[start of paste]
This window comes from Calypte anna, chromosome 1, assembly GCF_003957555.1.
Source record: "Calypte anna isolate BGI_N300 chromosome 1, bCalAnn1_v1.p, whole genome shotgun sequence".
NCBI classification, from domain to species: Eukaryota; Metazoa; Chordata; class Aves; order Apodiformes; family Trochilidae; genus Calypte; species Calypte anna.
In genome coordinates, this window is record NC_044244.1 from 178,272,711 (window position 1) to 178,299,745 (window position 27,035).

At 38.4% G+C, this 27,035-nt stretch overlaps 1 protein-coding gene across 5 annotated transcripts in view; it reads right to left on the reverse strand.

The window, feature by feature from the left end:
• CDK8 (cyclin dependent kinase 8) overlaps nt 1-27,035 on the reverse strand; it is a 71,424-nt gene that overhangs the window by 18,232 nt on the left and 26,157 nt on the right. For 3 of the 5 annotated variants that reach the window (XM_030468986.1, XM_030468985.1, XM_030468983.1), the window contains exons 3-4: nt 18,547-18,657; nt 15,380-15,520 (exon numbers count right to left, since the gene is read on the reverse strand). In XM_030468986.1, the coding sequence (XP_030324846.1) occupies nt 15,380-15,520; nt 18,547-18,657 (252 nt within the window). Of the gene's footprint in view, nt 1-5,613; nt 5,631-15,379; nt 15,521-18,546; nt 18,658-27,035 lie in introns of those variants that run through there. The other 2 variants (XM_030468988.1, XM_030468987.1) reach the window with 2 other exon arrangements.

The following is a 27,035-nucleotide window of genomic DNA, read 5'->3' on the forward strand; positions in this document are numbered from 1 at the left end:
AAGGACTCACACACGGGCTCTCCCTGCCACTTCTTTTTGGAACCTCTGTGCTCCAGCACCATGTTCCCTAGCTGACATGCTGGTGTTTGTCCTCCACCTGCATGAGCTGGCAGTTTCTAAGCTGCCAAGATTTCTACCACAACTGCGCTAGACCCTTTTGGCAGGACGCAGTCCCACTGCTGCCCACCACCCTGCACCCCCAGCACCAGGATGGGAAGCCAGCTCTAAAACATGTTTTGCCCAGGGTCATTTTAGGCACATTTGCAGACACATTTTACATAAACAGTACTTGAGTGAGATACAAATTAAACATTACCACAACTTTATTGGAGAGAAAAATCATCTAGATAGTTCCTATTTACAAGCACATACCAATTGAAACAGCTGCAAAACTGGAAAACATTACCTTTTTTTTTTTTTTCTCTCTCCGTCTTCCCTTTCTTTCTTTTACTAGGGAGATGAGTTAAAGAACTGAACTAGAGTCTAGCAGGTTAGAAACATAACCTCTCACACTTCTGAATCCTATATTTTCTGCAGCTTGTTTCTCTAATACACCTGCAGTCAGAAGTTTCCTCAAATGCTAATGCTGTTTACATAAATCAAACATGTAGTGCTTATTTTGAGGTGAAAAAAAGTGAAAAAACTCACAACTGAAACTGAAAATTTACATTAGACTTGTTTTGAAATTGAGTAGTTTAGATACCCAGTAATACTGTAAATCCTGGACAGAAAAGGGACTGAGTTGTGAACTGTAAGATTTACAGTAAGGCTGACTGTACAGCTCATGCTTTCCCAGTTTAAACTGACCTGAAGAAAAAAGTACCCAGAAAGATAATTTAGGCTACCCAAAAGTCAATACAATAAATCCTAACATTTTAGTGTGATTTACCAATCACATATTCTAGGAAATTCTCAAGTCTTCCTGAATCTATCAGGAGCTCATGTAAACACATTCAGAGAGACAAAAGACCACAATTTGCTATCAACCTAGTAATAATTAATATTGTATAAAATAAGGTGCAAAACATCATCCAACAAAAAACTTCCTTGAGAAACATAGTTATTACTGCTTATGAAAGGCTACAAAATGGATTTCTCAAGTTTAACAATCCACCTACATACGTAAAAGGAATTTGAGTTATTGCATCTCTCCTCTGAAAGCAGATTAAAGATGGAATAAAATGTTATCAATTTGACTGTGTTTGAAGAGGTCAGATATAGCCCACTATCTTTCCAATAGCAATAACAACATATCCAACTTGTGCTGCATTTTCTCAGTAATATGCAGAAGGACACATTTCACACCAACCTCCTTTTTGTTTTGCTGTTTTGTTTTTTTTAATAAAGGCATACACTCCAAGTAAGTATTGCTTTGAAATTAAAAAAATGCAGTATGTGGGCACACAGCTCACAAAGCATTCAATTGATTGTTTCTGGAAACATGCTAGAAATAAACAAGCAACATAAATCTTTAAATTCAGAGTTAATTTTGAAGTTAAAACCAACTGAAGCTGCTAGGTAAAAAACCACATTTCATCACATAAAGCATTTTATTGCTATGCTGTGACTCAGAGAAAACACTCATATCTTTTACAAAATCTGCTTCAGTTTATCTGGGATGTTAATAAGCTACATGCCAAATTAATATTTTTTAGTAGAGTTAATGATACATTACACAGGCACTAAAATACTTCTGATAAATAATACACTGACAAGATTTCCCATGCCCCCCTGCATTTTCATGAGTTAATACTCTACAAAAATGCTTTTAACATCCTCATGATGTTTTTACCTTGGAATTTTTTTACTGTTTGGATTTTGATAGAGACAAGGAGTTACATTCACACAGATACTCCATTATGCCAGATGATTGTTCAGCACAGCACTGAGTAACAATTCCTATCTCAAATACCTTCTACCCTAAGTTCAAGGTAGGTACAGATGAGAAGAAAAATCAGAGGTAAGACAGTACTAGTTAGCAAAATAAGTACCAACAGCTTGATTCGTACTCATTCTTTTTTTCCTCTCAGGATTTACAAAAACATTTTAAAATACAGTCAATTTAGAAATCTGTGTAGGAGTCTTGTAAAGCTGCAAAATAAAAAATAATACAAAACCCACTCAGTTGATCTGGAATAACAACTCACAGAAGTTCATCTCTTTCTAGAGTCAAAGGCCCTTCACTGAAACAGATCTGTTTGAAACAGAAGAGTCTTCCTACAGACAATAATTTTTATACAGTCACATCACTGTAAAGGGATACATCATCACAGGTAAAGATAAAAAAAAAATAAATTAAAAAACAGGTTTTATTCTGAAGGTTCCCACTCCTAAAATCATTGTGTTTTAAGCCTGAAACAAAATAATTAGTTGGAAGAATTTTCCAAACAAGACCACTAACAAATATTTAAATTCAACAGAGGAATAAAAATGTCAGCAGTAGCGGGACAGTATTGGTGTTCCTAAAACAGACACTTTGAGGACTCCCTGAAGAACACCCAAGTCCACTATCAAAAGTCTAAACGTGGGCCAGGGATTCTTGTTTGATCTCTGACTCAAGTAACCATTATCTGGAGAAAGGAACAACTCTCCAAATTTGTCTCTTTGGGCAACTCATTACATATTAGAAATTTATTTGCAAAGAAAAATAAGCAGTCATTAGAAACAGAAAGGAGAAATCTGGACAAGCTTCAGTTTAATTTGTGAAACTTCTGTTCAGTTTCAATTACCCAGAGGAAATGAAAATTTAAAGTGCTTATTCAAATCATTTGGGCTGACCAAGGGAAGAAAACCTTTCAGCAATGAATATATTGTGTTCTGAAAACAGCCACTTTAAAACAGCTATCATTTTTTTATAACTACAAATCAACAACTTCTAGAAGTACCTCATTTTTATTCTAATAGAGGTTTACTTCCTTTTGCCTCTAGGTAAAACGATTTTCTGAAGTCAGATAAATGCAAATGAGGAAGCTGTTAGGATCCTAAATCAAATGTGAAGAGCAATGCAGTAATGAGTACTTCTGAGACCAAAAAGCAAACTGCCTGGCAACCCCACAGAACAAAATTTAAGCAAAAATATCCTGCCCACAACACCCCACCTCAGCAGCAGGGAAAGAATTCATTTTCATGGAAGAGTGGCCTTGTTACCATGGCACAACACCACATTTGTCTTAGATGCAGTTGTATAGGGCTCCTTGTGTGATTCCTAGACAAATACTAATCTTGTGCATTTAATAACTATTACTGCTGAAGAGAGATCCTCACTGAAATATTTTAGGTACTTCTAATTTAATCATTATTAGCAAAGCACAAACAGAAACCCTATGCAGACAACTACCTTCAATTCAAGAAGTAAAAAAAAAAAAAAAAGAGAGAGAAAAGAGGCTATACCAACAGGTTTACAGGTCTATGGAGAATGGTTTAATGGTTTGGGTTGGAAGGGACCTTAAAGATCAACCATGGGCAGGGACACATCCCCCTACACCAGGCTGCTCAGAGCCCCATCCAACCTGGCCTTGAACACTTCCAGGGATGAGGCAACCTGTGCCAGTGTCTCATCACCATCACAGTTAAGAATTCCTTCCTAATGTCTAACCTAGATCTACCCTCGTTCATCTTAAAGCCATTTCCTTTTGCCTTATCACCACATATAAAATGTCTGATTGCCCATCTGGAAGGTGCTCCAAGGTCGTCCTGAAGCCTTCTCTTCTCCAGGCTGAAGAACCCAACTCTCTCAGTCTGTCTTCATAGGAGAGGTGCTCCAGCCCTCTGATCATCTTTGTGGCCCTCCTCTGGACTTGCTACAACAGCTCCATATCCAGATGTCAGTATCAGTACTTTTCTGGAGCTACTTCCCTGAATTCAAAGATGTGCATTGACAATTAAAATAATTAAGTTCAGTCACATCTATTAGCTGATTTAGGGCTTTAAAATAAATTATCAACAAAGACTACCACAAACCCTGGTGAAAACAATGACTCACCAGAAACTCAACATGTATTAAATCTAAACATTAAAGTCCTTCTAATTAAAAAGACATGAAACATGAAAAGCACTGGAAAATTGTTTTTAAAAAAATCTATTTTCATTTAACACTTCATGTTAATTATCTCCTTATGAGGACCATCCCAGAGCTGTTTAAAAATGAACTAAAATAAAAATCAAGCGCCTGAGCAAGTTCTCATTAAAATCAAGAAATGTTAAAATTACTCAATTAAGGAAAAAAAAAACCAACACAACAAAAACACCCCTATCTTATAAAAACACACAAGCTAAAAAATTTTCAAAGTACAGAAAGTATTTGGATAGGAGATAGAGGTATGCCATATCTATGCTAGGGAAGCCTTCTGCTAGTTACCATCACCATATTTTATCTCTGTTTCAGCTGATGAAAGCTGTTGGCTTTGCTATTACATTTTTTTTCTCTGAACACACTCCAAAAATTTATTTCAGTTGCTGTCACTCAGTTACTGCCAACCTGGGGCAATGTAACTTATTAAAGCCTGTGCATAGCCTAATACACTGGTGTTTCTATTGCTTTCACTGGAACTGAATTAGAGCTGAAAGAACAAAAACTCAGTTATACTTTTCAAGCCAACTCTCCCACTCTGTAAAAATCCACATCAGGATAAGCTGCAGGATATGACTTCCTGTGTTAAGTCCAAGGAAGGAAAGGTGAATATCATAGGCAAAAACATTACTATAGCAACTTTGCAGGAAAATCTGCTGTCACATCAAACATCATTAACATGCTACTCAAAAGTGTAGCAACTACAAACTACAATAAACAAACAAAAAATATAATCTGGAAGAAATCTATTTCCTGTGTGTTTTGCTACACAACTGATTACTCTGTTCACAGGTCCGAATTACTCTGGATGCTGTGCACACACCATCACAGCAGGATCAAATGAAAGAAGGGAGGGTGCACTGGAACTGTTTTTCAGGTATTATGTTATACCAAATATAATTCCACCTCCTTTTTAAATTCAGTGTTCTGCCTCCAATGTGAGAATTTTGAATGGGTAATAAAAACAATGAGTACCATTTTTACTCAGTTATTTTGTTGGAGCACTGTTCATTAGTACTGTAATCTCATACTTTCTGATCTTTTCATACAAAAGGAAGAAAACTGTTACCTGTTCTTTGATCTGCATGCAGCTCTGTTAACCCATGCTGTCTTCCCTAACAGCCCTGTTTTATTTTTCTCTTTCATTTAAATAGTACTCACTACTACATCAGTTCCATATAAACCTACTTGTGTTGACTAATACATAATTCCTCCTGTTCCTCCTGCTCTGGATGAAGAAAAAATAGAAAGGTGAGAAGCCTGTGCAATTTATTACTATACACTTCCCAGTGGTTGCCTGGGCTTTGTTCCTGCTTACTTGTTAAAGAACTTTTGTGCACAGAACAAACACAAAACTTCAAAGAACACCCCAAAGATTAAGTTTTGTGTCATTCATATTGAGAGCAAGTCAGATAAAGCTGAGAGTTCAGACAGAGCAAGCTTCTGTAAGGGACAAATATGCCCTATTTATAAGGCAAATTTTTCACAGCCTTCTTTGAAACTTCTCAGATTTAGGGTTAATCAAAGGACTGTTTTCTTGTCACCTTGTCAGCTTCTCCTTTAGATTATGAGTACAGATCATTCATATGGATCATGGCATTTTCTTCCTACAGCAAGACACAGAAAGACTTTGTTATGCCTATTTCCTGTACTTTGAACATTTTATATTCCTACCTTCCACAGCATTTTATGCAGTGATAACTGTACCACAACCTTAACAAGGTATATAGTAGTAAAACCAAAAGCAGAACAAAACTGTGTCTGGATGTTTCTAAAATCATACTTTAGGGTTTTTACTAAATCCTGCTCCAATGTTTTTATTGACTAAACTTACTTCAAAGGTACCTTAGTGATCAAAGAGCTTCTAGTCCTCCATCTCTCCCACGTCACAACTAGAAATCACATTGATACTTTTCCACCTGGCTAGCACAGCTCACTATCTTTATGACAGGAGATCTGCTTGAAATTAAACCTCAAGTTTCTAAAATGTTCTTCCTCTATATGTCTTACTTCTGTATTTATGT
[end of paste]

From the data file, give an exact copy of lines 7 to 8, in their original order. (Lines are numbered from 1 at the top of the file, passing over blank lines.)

• CDK8 (cyclin dependent kinase 8) overlaps nt 1-27,035 on the reverse strand; it is a 71,424-nt gene that overhangs the window by 18,232 nt on the left and 26,157 nt on the right. For 3 of the 5 annotated variants that reach the window (XM_030468986.1, XM_030468985.1, XM_030468983.1), the window contains exons 3-4: nt 18,547-18,657; nt 15,380-15,520 (exon numbers count right to left, since the gene is read on the reverse strand). In XM_030468986.1, the coding sequence (XP_030324846.1) occupies nt 15,380-15,520; nt 18,547-18,657 (252 nt within the window). Of the gene's footprint in view, nt 1-5,613; nt 5,631-15,379; nt 15,521-18,546; nt 18,658-27,035 lie in introns of those variants that run through there. The other 2 variants (XM_030468988.1, XM_030468987.1) reach the window with 2 other exon arrangements.

The following is a 27,035-nucleotide window of genomic DNA, read 5'->3' on the forward strand; positions in this document are numbered from 1 at the left end: